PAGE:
TORONTO — In a bid to make up for a shortfall of high-quality nutritious food, some Canadian food banks are growing their own produce — and even farming fish.
The Mississauga Food Bank recently launched AquaGrow Farms, where tilapia is being raised in tanks and lettuce is raised through hydroponics, or without soil.
Executive director Christopher Hatch said the Ontario food bank is the first in Canada to be producing its own fish.
"It's not a complete solution, but it's certainly in the right direction and it shows the community we're thinking creatively about how to solve this problem," said Hatch.
There were just under 90,000 visits to food banks last year in Mississauga, Canada's sixth largest city with a population of about 720,000.
Donations of fresh food have been declining and higher food costs make it tougher to stretch donated cash.
"People tend to want to give us a can of soup and box of Kraft Dinner, which is fine, but we're trying to also source higher-quality nutritional value food," said Hatch.
A couple of years ago he began exploring aquaponics — which combines aquaculture, or fish farming, with hydroponics —
and thought it could be a viable solution to raise nutritious food year-round.
"People tend to want to give us a can of soup and box of Kraft Dinner, which is fine, but we're trying to also source higher-quality nutritional value food."
It takes about six months for tilapia fingerlings to reach about a kilogram in size, at which point they'll be sent off-site for processing and packaging. The first harvest is expected at the end of March.
The fish are the vegetable farmers, in a sense, as their waste, which is converted to nitrate, fertilizes the plants, says farm supervisor Colin Cotton. He's experimenting with growing buttercrunch and romaine lettuce.
"From seed to salad is about 60 days at the moment and we're trying to cut that down to about 45 days," he said.
"Every week we harvest 36 heads of lettuce and that goes out to our member agencies all across Mississauga. We're estimating in a year we can feed about 11,000 servings of lettuce so that's pretty significant for such a small setup.
"It's already having a big impact in the community. We've been getting some feedback from clients who have received this lettuce and they have been very happy and feel very fortunate to have received this fresh lettuce especially when it's dark and grey outside."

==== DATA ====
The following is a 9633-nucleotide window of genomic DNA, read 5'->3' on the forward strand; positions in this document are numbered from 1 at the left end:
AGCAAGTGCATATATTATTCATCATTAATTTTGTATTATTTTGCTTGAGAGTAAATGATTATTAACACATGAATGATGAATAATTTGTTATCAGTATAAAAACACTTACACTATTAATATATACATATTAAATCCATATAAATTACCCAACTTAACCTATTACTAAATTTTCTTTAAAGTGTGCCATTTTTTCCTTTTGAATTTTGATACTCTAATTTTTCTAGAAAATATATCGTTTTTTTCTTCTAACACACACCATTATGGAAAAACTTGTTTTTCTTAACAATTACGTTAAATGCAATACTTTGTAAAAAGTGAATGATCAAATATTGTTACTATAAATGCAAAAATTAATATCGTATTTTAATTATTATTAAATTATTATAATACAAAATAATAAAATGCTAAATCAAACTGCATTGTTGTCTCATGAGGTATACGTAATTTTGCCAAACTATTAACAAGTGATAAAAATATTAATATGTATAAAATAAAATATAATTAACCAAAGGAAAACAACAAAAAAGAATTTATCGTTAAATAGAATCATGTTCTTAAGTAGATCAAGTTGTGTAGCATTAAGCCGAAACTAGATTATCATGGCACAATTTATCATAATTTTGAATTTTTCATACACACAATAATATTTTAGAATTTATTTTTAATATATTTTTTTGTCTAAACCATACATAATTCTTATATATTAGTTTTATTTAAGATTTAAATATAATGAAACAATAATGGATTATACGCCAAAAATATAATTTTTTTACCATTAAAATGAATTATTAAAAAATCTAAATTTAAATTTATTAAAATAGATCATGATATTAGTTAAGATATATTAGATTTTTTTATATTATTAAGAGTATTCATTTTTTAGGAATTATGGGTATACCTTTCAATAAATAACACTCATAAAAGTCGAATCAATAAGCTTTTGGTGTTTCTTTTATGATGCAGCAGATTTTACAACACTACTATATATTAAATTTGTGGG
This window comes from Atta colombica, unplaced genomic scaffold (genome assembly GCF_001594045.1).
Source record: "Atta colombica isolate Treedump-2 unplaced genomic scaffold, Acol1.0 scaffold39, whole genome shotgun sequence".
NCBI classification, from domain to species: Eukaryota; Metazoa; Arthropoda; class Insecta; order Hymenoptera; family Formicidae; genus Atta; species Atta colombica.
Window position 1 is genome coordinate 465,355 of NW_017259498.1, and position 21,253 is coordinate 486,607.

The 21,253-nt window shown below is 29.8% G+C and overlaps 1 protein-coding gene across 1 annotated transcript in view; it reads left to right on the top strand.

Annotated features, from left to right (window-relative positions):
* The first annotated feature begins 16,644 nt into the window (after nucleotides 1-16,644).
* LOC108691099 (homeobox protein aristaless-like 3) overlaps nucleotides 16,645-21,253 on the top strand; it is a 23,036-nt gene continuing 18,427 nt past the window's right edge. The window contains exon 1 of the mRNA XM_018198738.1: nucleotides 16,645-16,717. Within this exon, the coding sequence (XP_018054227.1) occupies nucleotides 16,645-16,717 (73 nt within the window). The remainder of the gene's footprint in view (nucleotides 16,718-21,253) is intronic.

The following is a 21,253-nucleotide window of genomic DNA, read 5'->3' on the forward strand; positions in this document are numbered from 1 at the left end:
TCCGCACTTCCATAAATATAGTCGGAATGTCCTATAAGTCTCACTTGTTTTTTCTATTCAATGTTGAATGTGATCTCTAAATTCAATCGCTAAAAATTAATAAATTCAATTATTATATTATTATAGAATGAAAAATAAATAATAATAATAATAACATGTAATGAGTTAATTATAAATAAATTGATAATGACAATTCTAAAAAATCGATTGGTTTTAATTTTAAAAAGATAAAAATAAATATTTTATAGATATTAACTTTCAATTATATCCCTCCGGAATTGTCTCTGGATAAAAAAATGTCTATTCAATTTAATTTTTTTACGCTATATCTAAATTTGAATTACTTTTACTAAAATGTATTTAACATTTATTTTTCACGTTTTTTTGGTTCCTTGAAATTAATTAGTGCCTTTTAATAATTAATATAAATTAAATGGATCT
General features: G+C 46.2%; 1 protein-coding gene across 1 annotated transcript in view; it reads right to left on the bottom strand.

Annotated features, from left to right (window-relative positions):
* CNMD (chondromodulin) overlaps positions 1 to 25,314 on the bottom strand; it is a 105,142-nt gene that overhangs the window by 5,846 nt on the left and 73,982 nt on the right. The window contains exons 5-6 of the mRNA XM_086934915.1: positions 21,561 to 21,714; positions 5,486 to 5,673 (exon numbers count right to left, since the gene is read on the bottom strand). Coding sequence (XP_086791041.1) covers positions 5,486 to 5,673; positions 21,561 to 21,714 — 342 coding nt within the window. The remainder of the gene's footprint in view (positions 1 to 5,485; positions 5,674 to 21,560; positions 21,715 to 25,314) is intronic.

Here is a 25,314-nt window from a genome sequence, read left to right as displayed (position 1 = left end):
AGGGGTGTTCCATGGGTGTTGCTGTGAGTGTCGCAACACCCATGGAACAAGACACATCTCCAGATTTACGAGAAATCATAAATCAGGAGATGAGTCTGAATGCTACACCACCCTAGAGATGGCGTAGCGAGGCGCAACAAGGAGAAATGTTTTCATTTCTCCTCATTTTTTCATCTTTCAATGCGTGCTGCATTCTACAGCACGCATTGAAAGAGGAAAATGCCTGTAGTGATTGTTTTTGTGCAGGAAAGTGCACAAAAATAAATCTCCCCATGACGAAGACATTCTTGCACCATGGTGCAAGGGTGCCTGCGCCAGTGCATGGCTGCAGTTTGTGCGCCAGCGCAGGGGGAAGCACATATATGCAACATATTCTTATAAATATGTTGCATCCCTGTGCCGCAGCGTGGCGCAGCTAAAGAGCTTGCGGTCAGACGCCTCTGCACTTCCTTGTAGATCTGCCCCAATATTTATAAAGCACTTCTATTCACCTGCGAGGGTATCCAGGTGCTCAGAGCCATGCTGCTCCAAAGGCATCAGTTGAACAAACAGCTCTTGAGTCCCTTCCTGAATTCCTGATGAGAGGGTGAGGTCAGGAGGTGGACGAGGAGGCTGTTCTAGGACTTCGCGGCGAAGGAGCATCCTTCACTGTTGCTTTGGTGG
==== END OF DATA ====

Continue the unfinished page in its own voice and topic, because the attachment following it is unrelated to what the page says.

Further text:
Clients of a food bank depot in Surrey, B.C., part of metro Vancouver, will also be the recipients of leafy salad greens, thanks to hydroponic growing walls donated by Ethan O'Brien, founder and owner of Living Garden Foods.
During O'Brien's last semester in a sustainable community redevelopment program at Simon Fraser University, students were challenged to find an organization in the community to which they could provide assistance.
"I thought why don't we talk to some local food banks, see what their problems are and see if maybe there's an avenue where we could use vertical farming in the food bank to address food insecurity issues," said O'Brien.
Two growing walls, each about two metres high by four metres wide, are being installed at Zion Lutheran Church, which runs a food depot attended by about 80 families every two weeks.
One wall can support 80 plants and yield 182 to 272 kilograms of lettuce, Swiss chard, mustard greens, kale or collards annually.
Students attending an elementary school within the church will take on the responsibility of caring for the wall, says Marilyn Herrmann, executive director of the Surrey food bank, which serves 250 to 300 families per day.
The types of items available at a food bank at any given time fluctuate, Hatch and Herrmann said, so having a regular source of fresh salad vegetables, at least, will be helpful.
"I think people will appreciate the fact we're looking at ways to increase our donations and we're giving kids and a church an opportunity to really do something quite creative and supportive," says Herrmann.
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